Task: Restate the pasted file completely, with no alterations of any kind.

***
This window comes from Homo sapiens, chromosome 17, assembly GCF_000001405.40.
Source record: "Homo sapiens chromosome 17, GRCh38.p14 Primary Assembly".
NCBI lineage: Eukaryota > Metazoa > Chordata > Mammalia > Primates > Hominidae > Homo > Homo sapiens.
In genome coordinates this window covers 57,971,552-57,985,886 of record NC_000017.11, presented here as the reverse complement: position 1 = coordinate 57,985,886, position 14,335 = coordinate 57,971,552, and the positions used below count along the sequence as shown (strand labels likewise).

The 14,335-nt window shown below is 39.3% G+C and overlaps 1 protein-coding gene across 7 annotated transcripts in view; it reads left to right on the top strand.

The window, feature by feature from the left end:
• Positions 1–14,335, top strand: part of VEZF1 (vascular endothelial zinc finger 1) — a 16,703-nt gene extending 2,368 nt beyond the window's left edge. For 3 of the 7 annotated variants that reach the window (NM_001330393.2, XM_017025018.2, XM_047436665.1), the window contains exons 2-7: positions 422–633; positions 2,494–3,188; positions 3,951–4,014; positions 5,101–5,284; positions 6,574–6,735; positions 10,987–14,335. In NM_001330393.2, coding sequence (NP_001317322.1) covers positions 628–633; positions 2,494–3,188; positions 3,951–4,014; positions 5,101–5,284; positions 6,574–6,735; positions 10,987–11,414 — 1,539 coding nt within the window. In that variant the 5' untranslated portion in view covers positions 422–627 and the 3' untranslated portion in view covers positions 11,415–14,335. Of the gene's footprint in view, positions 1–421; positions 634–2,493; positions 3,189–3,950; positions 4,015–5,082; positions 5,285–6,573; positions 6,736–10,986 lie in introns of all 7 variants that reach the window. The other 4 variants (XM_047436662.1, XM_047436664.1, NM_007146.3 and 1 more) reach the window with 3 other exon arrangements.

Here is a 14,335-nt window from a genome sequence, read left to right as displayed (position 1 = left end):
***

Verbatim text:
This window comes from Homo sapiens, chromosome 17, assembly GCF_000001405.40.
Source record: "Homo sapiens chromosome 17, GRCh38.p14 Primary Assembly".
NCBI lineage: Eukaryota > Metazoa > Chordata > Mammalia > Primates > Hominidae > Homo > Homo sapiens.
In genome coordinates this window covers 57,971,552-57,985,886 of record NC_000017.11, presented here as the reverse complement: position 1 = coordinate 57,985,886, position 14,335 = coordinate 57,971,552, and the positions used below count along the sequence as shown (strand labels likewise).

The 14,335-nt window shown below is 39.3% G+C and overlaps 1 protein-coding gene across 7 annotated transcripts in view; it reads left to right on the top strand.

The window, feature by feature from the left end:
• Positions 1–14,335, top strand: part of VEZF1 (vascular endothelial zinc finger 1) — a 16,703-nt gene extending 2,368 nt beyond the window's left edge. For 3 of the 7 annotated variants that reach the window (NM_001330393.2, XM_017025018.2, XM_047436665.1), the window contains exons 2-7: positions 422–633; positions 2,494–3,188; positions 3,951–4,014; positions 5,101–5,284; positions 6,574–6,735; positions 10,987–14,335. In NM_001330393.2, coding sequence (NP_001317322.1) covers positions 628–633; positions 2,494–3,188; positions 3,951–4,014; positions 5,101–5,284; positions 6,574–6,735; positions 10,987–11,414 — 1,539 coding nt within the window. In that variant the 5' untranslated portion in view covers positions 422–627 and the 3' untranslated portion in view covers positions 11,415–14,335. Of the gene's footprint in view, positions 1–421; positions 634–2,493; positions 3,189–3,950; positions 4,015–5,082; positions 5,285–6,573; positions 6,736–10,986 lie in introns of all 7 variants that reach the window. The other 4 variants (XM_047436662.1, XM_047436664.1, NM_007146.3 and 1 more) reach the window with 3 other exon arrangements.

Here is a 14,335-nt window from a genome sequence, read left to right as displayed (position 1 = left end):